small World and it opened at Disneyland 7 months later in May of 1966.
The Tower of the Four Winds was the only thing that wasn’t packed up.
Rolly Crump, the imagineer responsible for designing the tower, actually hated the way
it turned out after construction.
He thought it was too thick and bulky.
Even though it cost 250,000 dollars they collectively chose to not bring it California but even
without the tower, It’s A Small World would still go on to become one of the most iconic
Disney rides.
The New York World’s Fair would close its gates on October 17th, 1965.
Walt Disney now had all these new attractions heading back to Disneyland, in addition to
new animatronic and ride technology that would be used in other projects.
In a press conference on Nov 15 1965, Walt Disney announced the Florida project which
would later become Walt Disney World.
The fair couldn’t have gone any better for Walt Disney and it was a complete success
which juxtaposed the controversy surrounding the expo.
Sure 51 million people passed through the gates but this was 20 million less than the
70 million needed to turn a profit.
It was a financial failure just like the 1939 Fair and closed with 30 million dollars in
debt.
Poor weather impacted attendance and people complained about it being too expensive, not
to mention that anything worth seeing required a long wait.
It was also said to be an old fair in a new time with very few new ideas.
Initial talks for the fair began during the post war economic boom of the 50s and by the
time 1964 rolled around, the world had already advanced a lot.
Critics proclaimed the 1964 New York World’s fair to be the World of Already when comparing
it to the theme of the ’39 Fair.
The theme was coincidentally the World of Tomorrow but at least for Disney there was
definitely still a great big beautiful tomorrow.
If the fair had been an official Worlds Fair that didn’t rely on corporate America Walt
Disney most likely wouldn’t have been involved in the same magnitude.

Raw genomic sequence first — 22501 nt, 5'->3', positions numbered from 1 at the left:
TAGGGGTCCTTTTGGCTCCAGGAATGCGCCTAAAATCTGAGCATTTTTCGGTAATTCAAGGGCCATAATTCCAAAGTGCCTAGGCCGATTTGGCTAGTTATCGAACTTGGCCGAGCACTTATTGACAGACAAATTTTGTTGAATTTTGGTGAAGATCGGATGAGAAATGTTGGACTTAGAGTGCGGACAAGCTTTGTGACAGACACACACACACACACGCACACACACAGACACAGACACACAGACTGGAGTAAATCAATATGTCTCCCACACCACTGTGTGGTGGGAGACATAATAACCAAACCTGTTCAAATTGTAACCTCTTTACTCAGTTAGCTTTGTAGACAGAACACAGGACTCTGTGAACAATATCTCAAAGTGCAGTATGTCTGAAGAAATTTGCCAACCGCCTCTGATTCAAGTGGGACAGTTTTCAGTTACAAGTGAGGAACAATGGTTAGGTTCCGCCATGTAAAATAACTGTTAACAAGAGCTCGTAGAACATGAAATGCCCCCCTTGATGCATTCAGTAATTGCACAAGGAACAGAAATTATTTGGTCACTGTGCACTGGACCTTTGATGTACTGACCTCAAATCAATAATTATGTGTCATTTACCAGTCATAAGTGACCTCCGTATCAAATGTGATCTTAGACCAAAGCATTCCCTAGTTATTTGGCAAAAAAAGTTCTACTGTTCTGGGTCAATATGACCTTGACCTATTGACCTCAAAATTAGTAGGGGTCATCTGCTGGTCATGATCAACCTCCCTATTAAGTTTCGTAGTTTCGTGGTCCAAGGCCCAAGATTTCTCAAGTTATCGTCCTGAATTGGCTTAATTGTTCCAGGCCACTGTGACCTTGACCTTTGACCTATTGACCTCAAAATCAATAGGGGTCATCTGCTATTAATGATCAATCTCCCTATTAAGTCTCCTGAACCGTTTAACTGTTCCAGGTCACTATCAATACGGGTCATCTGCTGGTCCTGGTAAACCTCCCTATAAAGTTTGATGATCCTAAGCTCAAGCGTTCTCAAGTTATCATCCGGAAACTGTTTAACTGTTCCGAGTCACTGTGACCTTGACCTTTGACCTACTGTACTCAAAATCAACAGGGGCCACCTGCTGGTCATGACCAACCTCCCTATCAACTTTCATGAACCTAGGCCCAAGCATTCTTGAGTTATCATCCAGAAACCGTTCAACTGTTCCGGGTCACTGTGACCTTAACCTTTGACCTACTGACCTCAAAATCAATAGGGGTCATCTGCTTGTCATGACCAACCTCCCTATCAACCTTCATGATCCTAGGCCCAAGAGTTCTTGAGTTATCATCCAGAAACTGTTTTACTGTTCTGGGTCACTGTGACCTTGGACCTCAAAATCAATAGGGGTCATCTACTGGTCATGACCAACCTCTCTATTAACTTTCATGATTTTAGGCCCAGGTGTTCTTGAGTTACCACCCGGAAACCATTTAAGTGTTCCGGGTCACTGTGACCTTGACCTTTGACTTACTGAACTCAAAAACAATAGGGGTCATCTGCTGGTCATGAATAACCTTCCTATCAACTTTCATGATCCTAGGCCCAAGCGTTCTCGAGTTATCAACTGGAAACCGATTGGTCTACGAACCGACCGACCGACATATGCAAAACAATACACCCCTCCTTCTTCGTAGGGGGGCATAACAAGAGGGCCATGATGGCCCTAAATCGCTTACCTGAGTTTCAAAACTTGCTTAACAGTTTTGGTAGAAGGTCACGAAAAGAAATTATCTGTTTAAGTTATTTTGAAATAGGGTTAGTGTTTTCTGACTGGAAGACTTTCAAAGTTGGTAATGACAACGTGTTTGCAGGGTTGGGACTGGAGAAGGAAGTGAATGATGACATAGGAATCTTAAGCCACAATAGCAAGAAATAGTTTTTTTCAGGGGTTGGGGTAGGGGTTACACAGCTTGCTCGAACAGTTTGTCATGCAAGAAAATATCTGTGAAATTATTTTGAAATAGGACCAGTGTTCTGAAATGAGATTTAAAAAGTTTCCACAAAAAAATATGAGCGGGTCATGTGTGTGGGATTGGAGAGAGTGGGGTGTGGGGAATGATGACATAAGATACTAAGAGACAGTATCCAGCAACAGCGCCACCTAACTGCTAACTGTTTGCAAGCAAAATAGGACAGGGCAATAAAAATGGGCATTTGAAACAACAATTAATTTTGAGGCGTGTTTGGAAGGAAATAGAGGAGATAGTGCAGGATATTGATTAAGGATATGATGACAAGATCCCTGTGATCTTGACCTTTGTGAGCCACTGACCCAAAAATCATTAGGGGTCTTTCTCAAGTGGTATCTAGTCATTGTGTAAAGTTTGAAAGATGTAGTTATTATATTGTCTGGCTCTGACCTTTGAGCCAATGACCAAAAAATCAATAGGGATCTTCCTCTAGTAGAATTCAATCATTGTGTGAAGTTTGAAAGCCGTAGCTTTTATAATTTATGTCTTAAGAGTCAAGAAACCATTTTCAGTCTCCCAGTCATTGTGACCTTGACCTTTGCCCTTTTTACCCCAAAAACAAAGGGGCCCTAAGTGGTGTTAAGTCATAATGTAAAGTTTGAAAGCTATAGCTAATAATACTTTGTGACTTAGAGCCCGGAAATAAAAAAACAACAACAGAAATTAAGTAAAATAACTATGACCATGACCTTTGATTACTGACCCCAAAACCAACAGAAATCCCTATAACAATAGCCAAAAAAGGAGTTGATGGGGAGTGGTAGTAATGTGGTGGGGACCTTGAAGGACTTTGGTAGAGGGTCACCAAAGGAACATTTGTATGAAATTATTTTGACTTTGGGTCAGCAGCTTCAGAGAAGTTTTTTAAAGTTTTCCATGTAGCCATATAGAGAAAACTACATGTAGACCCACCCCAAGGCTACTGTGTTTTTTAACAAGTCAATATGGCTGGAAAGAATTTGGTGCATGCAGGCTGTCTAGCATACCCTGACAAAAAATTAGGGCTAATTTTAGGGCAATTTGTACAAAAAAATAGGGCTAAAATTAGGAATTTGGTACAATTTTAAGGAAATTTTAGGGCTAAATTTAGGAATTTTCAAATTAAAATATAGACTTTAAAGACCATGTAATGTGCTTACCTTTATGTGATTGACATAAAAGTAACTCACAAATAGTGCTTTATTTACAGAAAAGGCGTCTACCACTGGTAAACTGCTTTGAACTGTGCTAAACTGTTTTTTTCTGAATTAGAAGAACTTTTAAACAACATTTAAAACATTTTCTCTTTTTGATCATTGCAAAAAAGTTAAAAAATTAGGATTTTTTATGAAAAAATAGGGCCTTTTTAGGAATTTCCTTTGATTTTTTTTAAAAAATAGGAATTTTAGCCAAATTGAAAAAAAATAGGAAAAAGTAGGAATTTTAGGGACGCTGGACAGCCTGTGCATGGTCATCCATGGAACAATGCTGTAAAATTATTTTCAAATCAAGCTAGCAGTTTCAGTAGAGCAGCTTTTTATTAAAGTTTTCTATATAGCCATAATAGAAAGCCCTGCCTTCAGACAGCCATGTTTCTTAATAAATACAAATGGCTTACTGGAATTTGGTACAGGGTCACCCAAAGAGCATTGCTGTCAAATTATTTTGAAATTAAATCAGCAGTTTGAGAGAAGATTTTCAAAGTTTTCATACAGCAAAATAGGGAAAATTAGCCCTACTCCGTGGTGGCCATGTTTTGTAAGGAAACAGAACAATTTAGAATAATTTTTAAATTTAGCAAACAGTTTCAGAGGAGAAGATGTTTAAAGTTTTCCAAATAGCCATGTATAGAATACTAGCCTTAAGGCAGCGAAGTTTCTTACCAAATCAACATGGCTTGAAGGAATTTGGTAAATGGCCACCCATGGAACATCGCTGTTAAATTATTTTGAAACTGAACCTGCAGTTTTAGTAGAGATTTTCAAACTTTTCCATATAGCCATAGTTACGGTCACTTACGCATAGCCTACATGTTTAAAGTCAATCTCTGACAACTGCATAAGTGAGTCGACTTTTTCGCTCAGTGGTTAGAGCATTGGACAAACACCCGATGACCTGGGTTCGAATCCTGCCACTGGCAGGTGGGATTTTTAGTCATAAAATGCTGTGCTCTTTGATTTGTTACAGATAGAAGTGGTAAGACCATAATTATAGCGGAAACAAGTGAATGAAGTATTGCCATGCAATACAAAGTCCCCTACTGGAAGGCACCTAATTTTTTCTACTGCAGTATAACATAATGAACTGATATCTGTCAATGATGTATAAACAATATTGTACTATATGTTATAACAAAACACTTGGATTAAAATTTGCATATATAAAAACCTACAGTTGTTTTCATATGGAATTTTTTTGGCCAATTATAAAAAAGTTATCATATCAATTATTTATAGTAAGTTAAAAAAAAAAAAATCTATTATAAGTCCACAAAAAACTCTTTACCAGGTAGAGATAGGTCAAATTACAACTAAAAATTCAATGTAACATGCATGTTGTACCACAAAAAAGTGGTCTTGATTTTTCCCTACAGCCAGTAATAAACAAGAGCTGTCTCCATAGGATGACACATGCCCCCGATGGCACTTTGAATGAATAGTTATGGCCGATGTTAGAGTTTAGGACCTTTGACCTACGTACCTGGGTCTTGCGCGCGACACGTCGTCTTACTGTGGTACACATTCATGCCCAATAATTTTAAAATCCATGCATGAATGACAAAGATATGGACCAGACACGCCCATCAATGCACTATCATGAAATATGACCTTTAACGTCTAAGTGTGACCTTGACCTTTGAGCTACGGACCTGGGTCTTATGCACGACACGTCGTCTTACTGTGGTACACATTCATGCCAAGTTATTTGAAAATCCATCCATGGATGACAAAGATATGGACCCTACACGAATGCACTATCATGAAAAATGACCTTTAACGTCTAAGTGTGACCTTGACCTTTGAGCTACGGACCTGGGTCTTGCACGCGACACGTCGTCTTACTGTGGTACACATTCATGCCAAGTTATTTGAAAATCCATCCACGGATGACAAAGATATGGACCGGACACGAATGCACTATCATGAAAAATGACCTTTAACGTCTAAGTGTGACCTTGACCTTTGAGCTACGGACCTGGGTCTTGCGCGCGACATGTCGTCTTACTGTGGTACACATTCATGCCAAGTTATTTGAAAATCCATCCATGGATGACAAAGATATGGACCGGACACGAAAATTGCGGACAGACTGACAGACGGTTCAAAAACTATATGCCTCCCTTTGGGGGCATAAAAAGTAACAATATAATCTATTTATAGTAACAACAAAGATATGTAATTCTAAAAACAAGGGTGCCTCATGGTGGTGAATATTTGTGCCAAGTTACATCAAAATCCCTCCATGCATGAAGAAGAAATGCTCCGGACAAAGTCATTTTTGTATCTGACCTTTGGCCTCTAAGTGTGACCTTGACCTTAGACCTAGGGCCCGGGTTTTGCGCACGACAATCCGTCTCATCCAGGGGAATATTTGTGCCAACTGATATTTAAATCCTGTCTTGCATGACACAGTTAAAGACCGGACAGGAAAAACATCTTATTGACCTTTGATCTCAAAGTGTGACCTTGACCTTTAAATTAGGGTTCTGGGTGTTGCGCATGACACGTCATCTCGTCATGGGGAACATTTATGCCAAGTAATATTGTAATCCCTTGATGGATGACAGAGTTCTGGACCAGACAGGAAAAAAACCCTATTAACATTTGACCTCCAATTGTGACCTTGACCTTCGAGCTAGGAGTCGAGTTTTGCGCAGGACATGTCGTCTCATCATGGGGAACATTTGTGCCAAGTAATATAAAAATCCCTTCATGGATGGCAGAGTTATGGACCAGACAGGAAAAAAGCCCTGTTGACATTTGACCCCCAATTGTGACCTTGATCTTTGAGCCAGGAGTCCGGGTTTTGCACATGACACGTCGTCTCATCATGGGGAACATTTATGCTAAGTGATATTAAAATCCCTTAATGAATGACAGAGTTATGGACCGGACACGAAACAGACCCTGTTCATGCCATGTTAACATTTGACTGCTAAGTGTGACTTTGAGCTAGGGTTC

Today the legacy of Walt Disney and his involvement with the fair still lives on in the theme
parks.
It’s A Small World, the Dinosaurs from the Magic Skyway as well as Great Moments with
Mr. Lincoln can all still be found at Disneyland.
The Carousel of Progress rotates everyday in Magic Kingdom’s Tomorrowland and the
original Abraham Lincoln Animatronic from the 1964 fair is on display in Walt Disney
Presents at Hollywood Studios.
Over in Flushing Meadows Corona Park in Queens, the 120 foot Unisphere stands as a reminder
of the fair.
Most of the buildings have been demolished, but one of the few that survived is the Queens
Museum.
The buildings been around since the 1939 Fair and used to be the New York City Pavilion.
Inside on the second floor there’s an exhibit celebrating the World’s Fair.
It’s small but there’s some interesting pieces like a model of the General Electric
Pavilion as well as the Ford Pavilion which has definitely seen some better days.
There’s also tons of retro vintage memorabilia and a complete layout of the fair grounds.
Although Progressland and the other 3 Disney pavilions no longer stand today, you can’t
help but walk through the park and feel the excitement of Walt Disney’s New York World’s
Fair.
So what was your favourite attraction to come out of the fair?
I’d love to know!
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Top Things You Don't Know About Disney & the 1964 New York World's Fair

10 Folder Collection
林宜悉 published on March 9, 2020